Colin the Cart Horse by Gavin Puckett and Tor Freeman
|Colin the Cart Horse by Gavin Puckett and Tor Freeman|
|Category: Children's Rhymes and Verse|
|Reviewer: John Lloyd|
|Summary: A superlative rhyme allows the author to get us right up close to a farting horse – with all the benefits and problems that suggests.|
|Buy? Yes||Borrow? Yes|
|Pages: 80||Date: September 2016|
|Publisher: Faber and Faber|
|External links: Author's website|
Meet Colin. He's a perfectly regular cart horse, carrying the crops, tools and children around the farm. He's happy with a life of labour, resting after his shift is done about three every afternoon, and a life of hay – that is, however, until he wonders what his fellow farm animals are eating. What could be the consequence of him trying out every other farm food on the market?
I guess, in all honesty, I wouldn't give such a simple book five stars if it weren't done in rhyme. This book is about a horse that gets bad wind, and causes a certain problem to trump all problems (pun intended). And that's it. There is a moral, yes, but on the whole the book is just about the build-up to when a certain bodily build-up lets rip – and nothing else.
The very essence of the book, however, and the reason it's so loveable, is the verse – rhyming couplets that do here and there slip up on the beat (especially when it comes to dropping in biohazard stickers) but generally makes for a perfect read-aloud volume. I can easily imagine the parent sharing this jape with their young friend, pointing to the detail in the lovely illustrations, and taking their time over it – for me, my reading aloud of the whole thing left me with a bouncing, almost rapping rhythm. Whatever speed and whatever approach you take, however, I can only see this book creating broad smiles, if not more.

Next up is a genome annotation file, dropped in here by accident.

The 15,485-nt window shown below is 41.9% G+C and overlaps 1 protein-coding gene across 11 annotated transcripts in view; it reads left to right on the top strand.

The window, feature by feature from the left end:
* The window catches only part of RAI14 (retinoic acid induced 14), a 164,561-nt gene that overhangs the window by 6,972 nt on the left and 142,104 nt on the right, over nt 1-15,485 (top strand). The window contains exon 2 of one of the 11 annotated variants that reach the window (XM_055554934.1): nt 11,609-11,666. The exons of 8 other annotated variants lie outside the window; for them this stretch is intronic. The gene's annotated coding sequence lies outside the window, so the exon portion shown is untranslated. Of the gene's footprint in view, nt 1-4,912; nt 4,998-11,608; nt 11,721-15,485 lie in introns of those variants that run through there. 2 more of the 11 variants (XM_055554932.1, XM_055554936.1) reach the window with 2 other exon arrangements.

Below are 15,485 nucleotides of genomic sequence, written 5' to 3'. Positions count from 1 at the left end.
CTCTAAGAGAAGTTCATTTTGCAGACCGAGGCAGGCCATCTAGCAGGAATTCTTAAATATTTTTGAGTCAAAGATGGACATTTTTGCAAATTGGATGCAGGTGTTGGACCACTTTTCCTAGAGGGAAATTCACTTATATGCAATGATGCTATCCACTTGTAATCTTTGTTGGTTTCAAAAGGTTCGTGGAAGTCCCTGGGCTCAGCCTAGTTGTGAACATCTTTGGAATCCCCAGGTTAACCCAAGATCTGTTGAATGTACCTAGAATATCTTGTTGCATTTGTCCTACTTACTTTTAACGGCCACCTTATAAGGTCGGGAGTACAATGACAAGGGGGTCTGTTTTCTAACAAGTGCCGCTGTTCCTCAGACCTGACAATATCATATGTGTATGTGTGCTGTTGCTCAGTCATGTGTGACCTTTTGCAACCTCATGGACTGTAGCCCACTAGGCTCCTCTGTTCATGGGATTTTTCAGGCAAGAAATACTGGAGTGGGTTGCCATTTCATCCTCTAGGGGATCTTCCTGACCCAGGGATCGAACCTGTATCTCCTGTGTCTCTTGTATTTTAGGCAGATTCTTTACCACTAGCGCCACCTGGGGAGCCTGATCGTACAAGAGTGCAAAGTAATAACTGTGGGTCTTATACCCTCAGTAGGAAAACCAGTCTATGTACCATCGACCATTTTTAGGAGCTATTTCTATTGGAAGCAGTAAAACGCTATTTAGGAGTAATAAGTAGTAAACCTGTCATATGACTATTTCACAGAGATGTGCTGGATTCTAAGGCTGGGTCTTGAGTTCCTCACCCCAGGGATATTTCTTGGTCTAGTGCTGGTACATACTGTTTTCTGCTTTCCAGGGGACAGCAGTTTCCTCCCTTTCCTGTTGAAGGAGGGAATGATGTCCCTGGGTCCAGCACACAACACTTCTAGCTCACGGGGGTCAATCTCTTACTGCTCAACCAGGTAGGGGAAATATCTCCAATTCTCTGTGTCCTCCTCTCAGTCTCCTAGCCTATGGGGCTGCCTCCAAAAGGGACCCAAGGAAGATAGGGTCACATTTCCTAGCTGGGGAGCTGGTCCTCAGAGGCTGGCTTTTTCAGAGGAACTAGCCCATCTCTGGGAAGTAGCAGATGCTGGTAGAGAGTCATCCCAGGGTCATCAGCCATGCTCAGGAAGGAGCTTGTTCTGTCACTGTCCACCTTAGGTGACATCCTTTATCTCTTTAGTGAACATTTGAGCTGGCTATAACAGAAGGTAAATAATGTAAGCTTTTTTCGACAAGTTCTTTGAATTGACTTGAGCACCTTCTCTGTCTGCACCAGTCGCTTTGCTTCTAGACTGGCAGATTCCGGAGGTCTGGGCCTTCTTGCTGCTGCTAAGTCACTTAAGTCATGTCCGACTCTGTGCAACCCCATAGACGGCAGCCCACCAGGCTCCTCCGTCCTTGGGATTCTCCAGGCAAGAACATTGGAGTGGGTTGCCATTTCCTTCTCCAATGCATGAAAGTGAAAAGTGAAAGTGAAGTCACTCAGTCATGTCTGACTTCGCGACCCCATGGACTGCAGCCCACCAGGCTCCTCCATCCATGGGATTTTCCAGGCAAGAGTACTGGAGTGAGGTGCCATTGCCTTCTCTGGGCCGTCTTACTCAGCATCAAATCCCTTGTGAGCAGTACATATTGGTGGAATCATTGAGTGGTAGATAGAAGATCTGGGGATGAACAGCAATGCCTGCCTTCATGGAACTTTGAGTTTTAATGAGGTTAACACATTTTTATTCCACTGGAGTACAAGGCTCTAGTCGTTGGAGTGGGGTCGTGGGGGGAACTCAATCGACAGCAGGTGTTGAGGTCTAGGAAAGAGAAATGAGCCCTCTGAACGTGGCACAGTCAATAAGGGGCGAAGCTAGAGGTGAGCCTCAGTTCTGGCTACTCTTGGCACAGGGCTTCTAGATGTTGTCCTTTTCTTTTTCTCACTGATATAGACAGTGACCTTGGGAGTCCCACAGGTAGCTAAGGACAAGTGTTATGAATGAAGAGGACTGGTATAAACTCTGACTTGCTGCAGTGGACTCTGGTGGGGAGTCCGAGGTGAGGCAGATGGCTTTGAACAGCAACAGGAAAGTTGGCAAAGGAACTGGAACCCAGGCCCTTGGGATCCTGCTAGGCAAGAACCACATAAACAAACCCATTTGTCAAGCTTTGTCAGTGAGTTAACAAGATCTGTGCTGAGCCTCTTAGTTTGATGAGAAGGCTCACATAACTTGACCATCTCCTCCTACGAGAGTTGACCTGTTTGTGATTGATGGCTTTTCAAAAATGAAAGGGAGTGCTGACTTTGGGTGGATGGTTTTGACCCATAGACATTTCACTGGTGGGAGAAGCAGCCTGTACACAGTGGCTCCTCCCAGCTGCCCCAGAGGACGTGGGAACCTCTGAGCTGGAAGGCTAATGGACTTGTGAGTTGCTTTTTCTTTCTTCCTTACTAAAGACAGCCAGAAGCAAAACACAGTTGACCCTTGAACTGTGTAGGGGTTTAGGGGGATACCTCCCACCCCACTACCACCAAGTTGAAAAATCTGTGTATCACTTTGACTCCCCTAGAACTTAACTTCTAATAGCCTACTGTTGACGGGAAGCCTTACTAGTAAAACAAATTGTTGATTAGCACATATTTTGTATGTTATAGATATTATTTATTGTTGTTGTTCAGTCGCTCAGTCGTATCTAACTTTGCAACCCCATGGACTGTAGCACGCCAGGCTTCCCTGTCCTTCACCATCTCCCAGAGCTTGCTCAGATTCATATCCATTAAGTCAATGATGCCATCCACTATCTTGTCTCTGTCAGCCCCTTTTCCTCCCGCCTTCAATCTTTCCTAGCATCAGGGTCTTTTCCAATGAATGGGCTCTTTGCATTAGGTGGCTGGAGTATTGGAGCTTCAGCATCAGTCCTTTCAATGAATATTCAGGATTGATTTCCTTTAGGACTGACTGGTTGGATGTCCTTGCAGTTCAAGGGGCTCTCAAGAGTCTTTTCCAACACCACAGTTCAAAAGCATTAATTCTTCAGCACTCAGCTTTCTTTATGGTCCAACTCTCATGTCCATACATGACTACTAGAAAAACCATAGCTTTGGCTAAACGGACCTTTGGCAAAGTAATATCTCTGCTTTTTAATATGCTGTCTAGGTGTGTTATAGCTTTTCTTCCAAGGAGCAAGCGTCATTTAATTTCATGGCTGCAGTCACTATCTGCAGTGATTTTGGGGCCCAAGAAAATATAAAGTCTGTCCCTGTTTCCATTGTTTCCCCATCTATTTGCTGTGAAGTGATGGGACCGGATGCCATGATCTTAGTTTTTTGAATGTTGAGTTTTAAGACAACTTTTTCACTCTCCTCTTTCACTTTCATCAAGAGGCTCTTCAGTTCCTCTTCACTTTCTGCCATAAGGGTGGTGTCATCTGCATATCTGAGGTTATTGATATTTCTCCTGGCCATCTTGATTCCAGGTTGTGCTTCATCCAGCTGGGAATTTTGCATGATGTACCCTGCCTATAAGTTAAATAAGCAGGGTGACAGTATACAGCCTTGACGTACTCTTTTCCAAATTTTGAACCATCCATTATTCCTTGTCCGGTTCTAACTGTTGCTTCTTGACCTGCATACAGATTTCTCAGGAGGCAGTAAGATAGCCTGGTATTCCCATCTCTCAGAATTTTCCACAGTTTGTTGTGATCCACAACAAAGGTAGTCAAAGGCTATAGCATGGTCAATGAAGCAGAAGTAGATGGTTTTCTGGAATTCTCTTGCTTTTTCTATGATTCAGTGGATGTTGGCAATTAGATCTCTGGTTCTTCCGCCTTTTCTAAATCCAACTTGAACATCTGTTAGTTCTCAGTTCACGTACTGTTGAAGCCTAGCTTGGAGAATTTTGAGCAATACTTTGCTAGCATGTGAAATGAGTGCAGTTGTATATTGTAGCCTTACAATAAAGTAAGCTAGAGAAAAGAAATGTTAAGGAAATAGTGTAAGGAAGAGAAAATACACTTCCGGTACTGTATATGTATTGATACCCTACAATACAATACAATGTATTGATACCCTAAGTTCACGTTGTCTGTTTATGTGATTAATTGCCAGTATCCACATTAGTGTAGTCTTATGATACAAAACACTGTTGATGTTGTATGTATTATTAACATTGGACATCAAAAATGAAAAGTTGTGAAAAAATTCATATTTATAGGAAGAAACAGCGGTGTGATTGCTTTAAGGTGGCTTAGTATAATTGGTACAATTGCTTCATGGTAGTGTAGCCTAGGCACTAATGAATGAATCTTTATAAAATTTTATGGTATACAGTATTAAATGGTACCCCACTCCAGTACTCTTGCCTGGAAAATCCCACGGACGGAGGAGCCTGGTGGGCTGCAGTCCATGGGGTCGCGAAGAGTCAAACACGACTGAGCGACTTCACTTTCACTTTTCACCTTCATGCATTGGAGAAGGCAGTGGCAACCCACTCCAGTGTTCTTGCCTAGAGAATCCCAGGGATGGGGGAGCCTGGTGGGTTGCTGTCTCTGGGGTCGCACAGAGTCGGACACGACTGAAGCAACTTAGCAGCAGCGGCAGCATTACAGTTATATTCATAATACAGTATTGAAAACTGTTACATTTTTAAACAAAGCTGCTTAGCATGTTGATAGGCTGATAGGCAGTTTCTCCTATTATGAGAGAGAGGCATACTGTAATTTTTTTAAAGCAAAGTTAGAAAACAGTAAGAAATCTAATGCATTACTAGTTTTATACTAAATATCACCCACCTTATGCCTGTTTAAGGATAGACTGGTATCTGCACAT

So yes, the jape there is a singular one, but it's a good one. I could forgive the script for going into such detail about one bodily function, when it did it in couplets – any other form and it would seem gratuitous. The fact the book was just about a bottom burp, when the first I met in this series had a much richer world and story, was the slightest of problems, due to the qualities of the writing. To repeat, the pictures are just as good – it's odd to see a pastel blue horse, but in the scheme of things here, which are either blue or orange and nothing else, it works, and Colin – all bug-eyed innocence – has so much character from the most simple of lines. That's the pleasure, for once, of this book – its simplicity. It doesn't aim for any further heights than the bottom, but it hits every target you'd want. For the under-sevens this is lovely company, and I quite envy them it.
I must thank the publisher for my review copy.
More bouncy wordplay can be had for this audience with the likes of Oh, the Places You'll Go by Dr Seuss.
You can read more book reviews or buy Colin the Cart Horse by Gavin Puckett and Tor Freeman at Amazon.co.uk
You can read more book reviews or buy Colin the Cart Horse by Gavin Puckett and Tor Freeman at Amazon.com.
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